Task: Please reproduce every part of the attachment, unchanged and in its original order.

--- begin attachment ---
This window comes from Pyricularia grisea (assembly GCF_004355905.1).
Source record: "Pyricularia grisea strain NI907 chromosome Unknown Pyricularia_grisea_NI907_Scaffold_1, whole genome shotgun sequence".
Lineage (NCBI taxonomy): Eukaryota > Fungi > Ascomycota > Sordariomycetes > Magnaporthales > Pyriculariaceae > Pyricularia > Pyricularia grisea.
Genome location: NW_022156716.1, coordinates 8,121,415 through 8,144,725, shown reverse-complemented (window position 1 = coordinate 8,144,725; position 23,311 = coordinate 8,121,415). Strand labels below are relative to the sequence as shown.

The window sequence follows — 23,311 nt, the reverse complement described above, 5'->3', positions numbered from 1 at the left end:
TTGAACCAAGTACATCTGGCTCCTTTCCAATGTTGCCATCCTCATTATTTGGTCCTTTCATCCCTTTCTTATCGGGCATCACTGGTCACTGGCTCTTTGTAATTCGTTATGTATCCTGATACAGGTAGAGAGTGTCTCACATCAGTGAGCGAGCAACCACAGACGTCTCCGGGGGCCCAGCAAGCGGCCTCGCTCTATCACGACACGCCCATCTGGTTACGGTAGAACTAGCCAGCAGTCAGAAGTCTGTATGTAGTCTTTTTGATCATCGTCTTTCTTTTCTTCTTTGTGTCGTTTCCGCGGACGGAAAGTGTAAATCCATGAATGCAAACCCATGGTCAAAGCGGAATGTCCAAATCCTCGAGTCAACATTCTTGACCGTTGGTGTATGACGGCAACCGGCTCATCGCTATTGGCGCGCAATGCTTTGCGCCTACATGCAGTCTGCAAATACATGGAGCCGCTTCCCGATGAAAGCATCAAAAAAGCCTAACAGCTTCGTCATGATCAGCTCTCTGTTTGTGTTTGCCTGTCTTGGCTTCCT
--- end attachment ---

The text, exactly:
This window comes from Pyricularia grisea (assembly GCF_004355905.1).
Source record: "Pyricularia grisea strain NI907 chromosome Unknown Pyricularia_grisea_NI907_Scaffold_1, whole genome shotgun sequence".
Lineage (NCBI taxonomy): Eukaryota > Fungi > Ascomycota > Sordariomycetes > Magnaporthales > Pyriculariaceae > Pyricularia > Pyricularia grisea.
Genome location: NW_022156716.1, coordinates 8,121,415 through 8,144,725, shown reverse-complemented (window position 1 = coordinate 8,144,725; position 23,311 = coordinate 8,121,415). Strand labels below are relative to the sequence as shown.

The window sequence follows — 23,311 nt, the reverse complement described above, 5'->3', positions numbered from 1 at the left end:
TTGAACCAAGTACATCTGGCTCCTTTCCAATGTTGCCATCCTCATTATTTGGTCCTTTCATCCCTTTCTTATCGGGCATCACTGGTCACTGGCTCTTTGTAATTCGTTATGTATCCTGATACAGGTAGAGAGTGTCTCACATCAGTGAGCGAGCAACCACAGACGTCTCCGGGGGCCCAGCAAGCGGCCTCGCTCTATCACGACACGCCCATCTGGTTACGGTAGAACTAGCCAGCAGTCAGAAGTCTGTATGTAGTCTTTTTGATCATCGTCTTTCTTTTCTTCTTTGTGTCGTTTCCGCGGACGGAAAGTGTAAATCCATGAATGCAAACCCATGGTCAAAGCGGAATGTCCAAATCCTCGAGTCAACATTCTTGACCGTTGGTGTATGACGGCAACCGGCTCATCGCTATTGGCGCGCAATGCTTTGCGCCTACATGCAGTCTGCAAATACATGGAGCCGCTTCCCGATGAAAGCATCAAAAAAGCCTAACAGCTTCGTCATGATCAGCTCTCTGTTTGTGTTTGCCTGTCTTGGCTTCCT